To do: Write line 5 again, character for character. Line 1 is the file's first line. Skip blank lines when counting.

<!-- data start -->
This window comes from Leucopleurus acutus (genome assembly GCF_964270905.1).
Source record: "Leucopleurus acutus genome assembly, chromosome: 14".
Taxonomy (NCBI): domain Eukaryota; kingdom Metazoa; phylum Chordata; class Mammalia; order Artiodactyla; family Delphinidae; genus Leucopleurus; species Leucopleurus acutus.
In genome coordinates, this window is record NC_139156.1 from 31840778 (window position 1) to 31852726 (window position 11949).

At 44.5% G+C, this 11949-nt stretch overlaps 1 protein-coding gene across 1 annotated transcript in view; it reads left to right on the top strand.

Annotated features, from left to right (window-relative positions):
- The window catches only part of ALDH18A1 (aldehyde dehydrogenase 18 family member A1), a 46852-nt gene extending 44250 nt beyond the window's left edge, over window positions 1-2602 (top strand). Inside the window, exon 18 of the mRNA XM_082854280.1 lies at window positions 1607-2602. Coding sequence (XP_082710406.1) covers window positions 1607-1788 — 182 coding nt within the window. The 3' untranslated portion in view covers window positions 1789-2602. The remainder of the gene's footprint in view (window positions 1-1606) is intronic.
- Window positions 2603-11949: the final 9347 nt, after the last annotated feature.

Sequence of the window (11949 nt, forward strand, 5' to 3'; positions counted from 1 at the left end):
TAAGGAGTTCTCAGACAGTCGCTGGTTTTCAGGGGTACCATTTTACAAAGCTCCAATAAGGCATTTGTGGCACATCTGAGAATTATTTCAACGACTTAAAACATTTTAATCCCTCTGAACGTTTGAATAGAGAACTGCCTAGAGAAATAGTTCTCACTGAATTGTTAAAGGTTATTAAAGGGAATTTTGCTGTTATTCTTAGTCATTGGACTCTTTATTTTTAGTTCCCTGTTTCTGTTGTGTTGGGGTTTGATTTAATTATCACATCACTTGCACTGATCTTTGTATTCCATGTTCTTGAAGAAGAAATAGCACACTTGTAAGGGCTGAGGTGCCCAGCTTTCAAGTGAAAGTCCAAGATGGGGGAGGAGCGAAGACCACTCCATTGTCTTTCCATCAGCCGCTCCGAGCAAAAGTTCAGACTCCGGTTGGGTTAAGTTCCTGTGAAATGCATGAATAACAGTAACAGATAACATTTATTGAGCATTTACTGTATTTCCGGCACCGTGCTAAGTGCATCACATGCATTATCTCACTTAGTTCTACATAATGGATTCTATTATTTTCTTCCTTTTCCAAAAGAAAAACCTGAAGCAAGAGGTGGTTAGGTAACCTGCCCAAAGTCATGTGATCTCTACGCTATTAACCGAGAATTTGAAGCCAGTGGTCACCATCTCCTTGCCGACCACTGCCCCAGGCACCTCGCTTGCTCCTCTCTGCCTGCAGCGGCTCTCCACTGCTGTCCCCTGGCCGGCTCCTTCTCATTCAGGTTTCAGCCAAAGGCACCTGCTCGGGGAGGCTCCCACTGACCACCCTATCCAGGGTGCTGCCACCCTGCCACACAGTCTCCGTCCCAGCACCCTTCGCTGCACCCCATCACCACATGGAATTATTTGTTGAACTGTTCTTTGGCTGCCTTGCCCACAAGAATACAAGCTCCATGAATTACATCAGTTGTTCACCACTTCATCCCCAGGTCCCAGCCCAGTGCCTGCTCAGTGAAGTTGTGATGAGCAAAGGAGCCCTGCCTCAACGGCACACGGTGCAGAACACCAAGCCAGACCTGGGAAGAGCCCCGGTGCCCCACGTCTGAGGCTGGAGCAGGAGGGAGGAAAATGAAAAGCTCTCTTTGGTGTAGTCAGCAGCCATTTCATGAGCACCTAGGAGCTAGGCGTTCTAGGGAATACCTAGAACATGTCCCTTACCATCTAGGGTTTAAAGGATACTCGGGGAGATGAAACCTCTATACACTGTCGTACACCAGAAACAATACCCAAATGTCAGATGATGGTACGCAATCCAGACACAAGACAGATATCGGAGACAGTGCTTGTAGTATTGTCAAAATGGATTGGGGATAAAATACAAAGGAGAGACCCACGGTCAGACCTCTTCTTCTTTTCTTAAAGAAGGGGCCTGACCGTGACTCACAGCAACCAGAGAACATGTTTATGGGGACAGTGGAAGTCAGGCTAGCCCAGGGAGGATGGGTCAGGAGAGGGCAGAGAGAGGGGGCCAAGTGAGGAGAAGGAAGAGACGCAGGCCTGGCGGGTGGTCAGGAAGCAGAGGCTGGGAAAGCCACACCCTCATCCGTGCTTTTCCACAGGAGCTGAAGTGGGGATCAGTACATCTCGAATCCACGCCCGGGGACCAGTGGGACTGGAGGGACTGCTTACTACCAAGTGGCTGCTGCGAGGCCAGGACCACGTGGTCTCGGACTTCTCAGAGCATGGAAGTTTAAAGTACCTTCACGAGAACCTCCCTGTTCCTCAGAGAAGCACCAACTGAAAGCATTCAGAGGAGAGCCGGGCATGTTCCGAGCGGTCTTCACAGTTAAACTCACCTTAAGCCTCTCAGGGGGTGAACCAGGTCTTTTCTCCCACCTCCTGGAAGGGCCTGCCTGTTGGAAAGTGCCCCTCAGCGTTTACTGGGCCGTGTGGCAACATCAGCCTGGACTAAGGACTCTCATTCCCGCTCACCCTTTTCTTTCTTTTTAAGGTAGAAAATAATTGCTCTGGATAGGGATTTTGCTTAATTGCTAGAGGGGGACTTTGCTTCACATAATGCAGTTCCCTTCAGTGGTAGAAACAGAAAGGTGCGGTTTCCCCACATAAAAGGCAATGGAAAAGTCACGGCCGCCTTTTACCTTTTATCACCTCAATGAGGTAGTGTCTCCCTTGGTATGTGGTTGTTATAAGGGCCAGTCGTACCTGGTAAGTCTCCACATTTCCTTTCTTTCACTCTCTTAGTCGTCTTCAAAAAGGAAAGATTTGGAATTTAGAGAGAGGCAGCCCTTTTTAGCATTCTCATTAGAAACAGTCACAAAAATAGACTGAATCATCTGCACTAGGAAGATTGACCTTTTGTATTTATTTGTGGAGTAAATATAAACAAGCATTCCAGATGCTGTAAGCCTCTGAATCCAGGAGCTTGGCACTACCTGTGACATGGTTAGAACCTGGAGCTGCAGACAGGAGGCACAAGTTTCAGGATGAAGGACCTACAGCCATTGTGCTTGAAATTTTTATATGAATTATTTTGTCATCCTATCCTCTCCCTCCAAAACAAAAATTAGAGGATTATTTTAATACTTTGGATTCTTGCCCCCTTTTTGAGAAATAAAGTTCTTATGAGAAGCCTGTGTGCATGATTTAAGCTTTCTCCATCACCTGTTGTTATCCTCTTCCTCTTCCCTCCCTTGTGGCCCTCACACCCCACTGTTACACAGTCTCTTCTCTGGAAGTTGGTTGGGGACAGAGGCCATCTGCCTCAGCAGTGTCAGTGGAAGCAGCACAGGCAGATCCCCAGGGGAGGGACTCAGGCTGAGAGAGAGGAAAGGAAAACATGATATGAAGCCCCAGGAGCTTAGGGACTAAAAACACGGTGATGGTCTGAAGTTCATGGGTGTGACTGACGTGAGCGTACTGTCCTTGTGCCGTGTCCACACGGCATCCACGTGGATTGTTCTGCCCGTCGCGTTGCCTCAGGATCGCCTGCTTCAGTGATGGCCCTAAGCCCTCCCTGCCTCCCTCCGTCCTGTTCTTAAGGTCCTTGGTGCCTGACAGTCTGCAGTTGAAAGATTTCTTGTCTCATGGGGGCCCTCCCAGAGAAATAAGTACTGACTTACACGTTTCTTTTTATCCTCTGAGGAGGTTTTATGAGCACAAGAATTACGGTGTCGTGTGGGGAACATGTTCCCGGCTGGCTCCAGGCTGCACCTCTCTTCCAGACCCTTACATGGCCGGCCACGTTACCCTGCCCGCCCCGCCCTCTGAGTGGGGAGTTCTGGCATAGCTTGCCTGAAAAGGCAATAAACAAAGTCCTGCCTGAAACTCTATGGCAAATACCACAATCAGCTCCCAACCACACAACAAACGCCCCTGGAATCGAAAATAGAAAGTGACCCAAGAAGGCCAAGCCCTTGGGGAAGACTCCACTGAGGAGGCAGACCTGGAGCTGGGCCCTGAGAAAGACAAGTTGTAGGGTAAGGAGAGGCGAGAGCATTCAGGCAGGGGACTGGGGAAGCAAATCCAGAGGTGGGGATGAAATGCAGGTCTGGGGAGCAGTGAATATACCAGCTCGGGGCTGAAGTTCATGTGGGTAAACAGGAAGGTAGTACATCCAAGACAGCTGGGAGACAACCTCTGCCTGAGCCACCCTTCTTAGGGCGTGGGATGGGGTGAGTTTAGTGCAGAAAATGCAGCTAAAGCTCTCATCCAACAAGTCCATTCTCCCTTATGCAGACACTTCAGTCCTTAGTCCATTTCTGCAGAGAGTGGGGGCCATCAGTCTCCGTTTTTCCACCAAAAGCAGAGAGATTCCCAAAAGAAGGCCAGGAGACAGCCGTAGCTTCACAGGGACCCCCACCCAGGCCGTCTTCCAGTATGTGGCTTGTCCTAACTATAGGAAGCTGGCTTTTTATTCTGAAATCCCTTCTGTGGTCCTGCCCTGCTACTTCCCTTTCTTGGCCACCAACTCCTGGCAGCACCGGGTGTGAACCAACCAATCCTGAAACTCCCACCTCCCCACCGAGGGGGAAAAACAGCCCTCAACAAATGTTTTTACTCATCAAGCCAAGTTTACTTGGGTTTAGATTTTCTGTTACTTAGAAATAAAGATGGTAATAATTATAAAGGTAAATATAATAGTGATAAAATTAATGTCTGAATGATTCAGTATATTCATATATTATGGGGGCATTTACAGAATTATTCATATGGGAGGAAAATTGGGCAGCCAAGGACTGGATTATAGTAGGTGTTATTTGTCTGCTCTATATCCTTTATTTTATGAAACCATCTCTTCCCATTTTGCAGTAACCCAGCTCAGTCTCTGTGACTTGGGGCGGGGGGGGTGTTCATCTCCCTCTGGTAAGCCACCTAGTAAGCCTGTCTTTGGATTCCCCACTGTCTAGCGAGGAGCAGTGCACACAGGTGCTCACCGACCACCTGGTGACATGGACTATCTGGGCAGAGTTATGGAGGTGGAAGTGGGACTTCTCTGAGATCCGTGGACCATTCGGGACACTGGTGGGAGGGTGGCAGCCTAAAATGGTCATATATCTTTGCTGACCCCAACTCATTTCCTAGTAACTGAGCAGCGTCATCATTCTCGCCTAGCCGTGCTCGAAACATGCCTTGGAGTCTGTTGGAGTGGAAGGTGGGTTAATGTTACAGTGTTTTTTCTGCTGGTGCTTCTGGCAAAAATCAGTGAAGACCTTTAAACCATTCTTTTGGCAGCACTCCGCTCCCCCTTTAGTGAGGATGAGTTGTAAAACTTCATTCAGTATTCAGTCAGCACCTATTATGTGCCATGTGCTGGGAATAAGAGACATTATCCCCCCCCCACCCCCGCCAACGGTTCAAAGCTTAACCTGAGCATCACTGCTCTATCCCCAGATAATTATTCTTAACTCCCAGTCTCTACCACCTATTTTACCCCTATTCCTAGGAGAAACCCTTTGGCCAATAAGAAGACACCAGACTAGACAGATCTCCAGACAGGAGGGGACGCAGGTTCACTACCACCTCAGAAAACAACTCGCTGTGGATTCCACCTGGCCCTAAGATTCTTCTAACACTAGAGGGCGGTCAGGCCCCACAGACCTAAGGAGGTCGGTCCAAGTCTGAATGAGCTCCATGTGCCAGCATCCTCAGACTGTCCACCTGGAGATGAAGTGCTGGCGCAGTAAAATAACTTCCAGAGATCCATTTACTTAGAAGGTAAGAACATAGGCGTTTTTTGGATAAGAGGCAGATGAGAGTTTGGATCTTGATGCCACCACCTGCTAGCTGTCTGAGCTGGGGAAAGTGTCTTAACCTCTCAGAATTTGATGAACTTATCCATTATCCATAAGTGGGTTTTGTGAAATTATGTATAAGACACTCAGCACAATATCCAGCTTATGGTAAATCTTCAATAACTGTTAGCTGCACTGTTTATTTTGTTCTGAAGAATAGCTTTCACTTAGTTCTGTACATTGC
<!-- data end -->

At 44.5% G+C, this 11949-nt stretch overlaps 1 protein-coding gene across 1 annotated transcript in view; it reads left to right on the top strand.